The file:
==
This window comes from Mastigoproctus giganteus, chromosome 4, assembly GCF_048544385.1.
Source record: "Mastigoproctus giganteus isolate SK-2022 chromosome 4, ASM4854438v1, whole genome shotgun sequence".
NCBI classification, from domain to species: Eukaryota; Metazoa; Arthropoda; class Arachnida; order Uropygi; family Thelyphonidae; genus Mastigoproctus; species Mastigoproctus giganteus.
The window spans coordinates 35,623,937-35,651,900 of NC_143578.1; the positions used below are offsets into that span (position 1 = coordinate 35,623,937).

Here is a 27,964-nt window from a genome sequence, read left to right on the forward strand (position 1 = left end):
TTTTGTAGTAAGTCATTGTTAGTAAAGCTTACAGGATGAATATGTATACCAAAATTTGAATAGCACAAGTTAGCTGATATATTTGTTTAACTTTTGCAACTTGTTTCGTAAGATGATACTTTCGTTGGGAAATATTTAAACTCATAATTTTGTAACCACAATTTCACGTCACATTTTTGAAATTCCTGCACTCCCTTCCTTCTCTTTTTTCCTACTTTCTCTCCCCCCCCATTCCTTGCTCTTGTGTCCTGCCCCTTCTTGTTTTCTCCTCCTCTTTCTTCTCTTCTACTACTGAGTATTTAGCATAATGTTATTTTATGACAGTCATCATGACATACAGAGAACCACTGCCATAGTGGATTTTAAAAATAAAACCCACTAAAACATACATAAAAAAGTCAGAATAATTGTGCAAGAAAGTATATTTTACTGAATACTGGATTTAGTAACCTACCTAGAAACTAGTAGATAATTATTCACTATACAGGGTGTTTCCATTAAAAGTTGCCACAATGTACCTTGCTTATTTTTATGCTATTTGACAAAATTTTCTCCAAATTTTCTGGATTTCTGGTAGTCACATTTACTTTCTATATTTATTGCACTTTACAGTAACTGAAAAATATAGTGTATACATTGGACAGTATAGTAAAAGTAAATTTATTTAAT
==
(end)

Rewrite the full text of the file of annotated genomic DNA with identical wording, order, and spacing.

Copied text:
This window comes from Mastigoproctus giganteus, chromosome 4, assembly GCF_048544385.1.
Source record: "Mastigoproctus giganteus isolate SK-2022 chromosome 4, ASM4854438v1, whole genome shotgun sequence".
NCBI classification, from domain to species: Eukaryota; Metazoa; Arthropoda; class Arachnida; order Uropygi; family Thelyphonidae; genus Mastigoproctus; species Mastigoproctus giganteus.
The window spans coordinates 35,623,937-35,651,900 of NC_143578.1; the positions used below are offsets into that span (position 1 = coordinate 35,623,937).

Here is a 27,964-nt window from a genome sequence, read left to right on the forward strand (position 1 = left end):
TTTTGTAGTAAGTCATTGTTAGTAAAGCTTACAGGATGAATATGTATACCAAAATTTGAATAGCACAAGTTAGCTGATATATTTGTTTAACTTTTGCAACTTGTTTCGTAAGATGATACTTTCGTTGGGAAATATTTAAACTCATAATTTTGTAACCACAATTTCACGTCACATTTTTGAAATTCCTGCACTCCCTTCCTTCTCTTTTTTCCTACTTTCTCTCCCCCCCCATTCCTTGCTCTTGTGTCCTGCCCCTTCTTGTTTTCTCCTCCTCTTTCTTCTCTTCTACTACTGAGTATTTAGCATAATGTTATTTTATGACAGTCATCATGACATACAGAGAACCACTGCCATAGTGGATTTTAAAAATAAAACCCACTAAAACATACATAAAAAAGTCAGAATAATTGTGCAAGAAAGTATATTTTACTGAATACTGGATTTAGTAACCTACCTAGAAACTAGTAGATAATTATTCACTATACAGGGTGTTTCCATTAAAAGTTGCCACAATGTACCTTGCTTATTTTTATGCTATTTGACAAAATTTTCTCCAAATTTTCTGGATTTCTGGTAGTCACATTTACTTTCTATATTTATTGCACTTTACAGTAACTGAAAAATATAGTGTATACATTGGACAGTATAGTAAAAGTAAATTTATTTAAT